As Doctor Who buzz was beginning die down following the end of Season 12, the British series has found itself back in the headlines again thanks to British streaming service BritBox. Unfortunately, it's for the wrong reasons as the streamer has come under fire after making available a slew of classic episodes that were deemed racist by modern television standards.
The six-part series, "The Talons of Weng-Chiang," was available on BritBox with no disclaimer or warning about its material. In the series, the Doctor is pitted against a Chinese stage magician, played by white British actor John Bennett. Bennett utilizes "yellowface" in order to play the role, and portrays the villain in an offensive manner many would equate to "Fu Manchu." Characters in the episode also make broad and harmful generalizations about the Chinese and their culture, and phrases like "yellowfaced" and "inscrutable chinks" are used.
It's the type of racism The Doctor often doesn't stand for, though Tom Baker's Doctor doesn't challenge most of the notions in the episode. Obviously, Britbox isn't responsible for what Doctor Who said in 1977, but as Daily Mail reported, it does deserve some blame considering its stance about ensuring its offerings are suitable for modern audiences. The streamer made a point of keeping shows like Love Thy Neighbour off its platform for similar concerns, and has added content warnings ahead of episodes of other series that may contain sensitive material. Since the issue was brought to light, BritBox has added a content warning to "The Talons of Weng-Chiang."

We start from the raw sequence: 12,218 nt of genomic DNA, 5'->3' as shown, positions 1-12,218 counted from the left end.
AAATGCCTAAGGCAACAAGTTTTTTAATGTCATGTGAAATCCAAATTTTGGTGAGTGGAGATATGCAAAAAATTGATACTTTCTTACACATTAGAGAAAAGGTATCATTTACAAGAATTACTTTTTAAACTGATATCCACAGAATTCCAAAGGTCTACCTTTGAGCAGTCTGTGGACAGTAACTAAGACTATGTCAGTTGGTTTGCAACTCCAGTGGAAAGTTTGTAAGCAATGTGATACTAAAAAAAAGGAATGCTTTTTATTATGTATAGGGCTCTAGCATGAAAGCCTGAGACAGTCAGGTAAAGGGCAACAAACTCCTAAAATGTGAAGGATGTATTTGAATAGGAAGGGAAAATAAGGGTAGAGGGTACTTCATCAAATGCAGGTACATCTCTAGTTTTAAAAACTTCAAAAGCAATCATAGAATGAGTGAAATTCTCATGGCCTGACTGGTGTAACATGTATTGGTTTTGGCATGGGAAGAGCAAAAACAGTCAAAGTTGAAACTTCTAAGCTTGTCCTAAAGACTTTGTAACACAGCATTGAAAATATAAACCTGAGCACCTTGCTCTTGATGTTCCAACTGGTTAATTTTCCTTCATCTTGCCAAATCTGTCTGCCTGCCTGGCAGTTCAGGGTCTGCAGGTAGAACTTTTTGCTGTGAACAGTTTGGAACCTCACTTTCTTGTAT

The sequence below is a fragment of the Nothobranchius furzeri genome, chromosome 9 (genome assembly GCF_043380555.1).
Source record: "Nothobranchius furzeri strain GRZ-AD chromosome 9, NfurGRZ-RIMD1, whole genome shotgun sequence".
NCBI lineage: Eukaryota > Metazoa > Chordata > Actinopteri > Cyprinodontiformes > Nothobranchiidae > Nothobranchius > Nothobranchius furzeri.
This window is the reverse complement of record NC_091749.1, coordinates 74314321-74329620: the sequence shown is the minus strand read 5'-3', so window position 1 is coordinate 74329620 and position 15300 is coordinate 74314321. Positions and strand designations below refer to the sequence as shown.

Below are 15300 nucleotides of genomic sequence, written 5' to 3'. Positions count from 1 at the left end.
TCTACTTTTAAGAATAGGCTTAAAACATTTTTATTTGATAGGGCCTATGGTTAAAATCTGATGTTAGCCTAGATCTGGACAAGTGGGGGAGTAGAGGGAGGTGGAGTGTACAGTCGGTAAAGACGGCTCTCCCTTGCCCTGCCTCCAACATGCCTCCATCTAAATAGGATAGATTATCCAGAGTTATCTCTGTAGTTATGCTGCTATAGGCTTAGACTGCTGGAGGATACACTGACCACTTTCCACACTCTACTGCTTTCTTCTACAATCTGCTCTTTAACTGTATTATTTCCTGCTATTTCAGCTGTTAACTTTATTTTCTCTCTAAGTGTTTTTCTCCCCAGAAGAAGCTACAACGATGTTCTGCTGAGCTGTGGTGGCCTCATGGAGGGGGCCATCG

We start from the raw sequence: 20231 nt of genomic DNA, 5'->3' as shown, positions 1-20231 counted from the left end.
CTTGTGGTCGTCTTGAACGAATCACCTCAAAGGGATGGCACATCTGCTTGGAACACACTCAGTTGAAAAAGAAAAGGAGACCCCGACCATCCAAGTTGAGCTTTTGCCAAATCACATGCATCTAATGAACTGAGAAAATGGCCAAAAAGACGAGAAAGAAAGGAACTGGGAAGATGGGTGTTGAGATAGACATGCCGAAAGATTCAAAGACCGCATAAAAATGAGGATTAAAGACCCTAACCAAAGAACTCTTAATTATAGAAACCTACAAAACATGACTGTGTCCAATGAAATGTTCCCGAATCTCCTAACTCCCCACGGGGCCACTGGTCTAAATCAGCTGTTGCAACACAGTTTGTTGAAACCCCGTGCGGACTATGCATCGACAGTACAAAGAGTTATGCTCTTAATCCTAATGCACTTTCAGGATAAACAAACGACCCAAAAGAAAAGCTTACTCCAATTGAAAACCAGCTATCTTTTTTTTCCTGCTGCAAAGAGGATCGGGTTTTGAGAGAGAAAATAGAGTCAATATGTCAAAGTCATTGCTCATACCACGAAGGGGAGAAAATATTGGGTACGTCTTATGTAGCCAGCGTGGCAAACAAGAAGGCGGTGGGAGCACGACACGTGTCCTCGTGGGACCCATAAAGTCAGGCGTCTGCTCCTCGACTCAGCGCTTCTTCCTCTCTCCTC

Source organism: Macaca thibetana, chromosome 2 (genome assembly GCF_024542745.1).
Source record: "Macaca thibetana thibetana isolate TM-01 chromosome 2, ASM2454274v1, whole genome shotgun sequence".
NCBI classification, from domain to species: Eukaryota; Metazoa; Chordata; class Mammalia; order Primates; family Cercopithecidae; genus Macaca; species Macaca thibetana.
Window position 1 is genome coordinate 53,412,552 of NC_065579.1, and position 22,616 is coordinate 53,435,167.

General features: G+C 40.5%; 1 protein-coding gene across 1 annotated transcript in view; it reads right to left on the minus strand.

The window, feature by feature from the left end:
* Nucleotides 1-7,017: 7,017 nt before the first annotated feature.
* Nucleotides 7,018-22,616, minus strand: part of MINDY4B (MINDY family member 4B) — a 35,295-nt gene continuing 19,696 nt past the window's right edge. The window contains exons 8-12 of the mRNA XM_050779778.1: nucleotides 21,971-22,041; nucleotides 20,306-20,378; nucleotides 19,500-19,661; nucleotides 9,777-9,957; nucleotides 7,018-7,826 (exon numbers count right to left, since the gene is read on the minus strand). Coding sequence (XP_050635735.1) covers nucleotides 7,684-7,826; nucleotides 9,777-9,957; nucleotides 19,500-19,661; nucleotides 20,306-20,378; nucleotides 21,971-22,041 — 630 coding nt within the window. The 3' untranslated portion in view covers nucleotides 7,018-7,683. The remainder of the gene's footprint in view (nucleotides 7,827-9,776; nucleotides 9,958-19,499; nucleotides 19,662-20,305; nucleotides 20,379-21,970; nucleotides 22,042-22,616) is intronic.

"The Talons Of Weng-Chiang" has a complicated legacy in Doctor Who, and has been banned by networks in the past. Though the prevalent racism throughout the story is very problematic, many critics have called the story itself one of the best of the classic run of the series. Given that legacy, it's understandable why BritBox would still want to have it available on the platform, though I say someone should've put a disclaimer on it before groups like the British East Asians in Theatre & On Screen were forced to speak out.
Transferring the content of the past to new digital platforms has been an issue for multiple streaming services, not just BritBox. Disney+ ultimately decided not to re-release Song of the South on its platform, and it doesn't look like that decision will be reversed anytime soon. With more and more networks preparing classic lineups to share with potential audiences, it will be interesting to see how often issues similar to what BritBox experienced with Doctor Who will come up. Will we slowly see more "classics" from the past get phased out of the future of television?
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Mick likes good television, but also reality television. He grew up on Star Wars, DC, Marvel, and pro wrestling and loves to discuss and dissect most of it. He’s been writing online for over a decade and never dreamed he’d be in the position he is today.
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